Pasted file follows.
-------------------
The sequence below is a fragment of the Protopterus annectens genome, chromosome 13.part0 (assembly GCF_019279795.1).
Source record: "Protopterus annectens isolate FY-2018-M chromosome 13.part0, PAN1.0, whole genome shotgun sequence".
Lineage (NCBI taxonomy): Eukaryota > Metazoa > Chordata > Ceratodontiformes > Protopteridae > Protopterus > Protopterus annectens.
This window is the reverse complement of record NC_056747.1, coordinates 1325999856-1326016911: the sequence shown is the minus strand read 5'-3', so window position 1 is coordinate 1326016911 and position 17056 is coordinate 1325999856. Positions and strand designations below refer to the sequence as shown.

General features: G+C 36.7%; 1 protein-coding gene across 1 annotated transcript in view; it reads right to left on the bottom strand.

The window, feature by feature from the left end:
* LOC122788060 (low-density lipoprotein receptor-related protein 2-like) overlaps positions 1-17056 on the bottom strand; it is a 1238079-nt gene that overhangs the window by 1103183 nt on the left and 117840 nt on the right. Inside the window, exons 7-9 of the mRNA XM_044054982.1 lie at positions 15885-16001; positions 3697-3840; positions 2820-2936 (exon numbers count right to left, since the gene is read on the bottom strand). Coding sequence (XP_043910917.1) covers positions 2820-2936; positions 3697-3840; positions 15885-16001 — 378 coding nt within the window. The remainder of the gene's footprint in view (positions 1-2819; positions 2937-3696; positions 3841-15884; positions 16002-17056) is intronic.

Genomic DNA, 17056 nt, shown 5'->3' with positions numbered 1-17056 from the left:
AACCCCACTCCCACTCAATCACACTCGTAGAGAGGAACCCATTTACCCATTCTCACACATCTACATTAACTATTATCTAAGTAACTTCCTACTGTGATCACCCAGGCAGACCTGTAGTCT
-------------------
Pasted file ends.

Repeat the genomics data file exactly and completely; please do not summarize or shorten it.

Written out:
The sequence below is a fragment of the Protopterus annectens genome, chromosome 13.part0 (assembly GCF_019279795.1).
Source record: "Protopterus annectens isolate FY-2018-M chromosome 13.part0, PAN1.0, whole genome shotgun sequence".
Lineage (NCBI taxonomy): Eukaryota > Metazoa > Chordata > Ceratodontiformes > Protopteridae > Protopterus > Protopterus annectens.
This window is the reverse complement of record NC_056747.1, coordinates 1325999856-1326016911: the sequence shown is the minus strand read 5'-3', so window position 1 is coordinate 1326016911 and position 17056 is coordinate 1325999856. Positions and strand designations below refer to the sequence as shown.

General features: G+C 36.7%; 1 protein-coding gene across 1 annotated transcript in view; it reads right to left on the bottom strand.

The window, feature by feature from the left end:
* LOC122788060 (low-density lipoprotein receptor-related protein 2-like) overlaps positions 1-17056 on the bottom strand; it is a 1238079-nt gene that overhangs the window by 1103183 nt on the left and 117840 nt on the right. Inside the window, exons 7-9 of the mRNA XM_044054982.1 lie at positions 15885-16001; positions 3697-3840; positions 2820-2936 (exon numbers count right to left, since the gene is read on the bottom strand). Coding sequence (XP_043910917.1) covers positions 2820-2936; positions 3697-3840; positions 15885-16001 — 378 coding nt within the window. The remainder of the gene's footprint in view (positions 1-2819; positions 2937-3696; positions 3841-15884; positions 16002-17056) is intronic.

Genomic DNA, 17056 nt, shown 5'->3' with positions numbered 1-17056 from the left:
AACCCCACTCCCACTCAATCACACTCGTAGAGAGGAACCCATTTACCCATTCTCACACATCTACATTAACTATTATCTAAGTAACTTCCTACTGTGATCACCCAGGCAGACCTGTAGTCT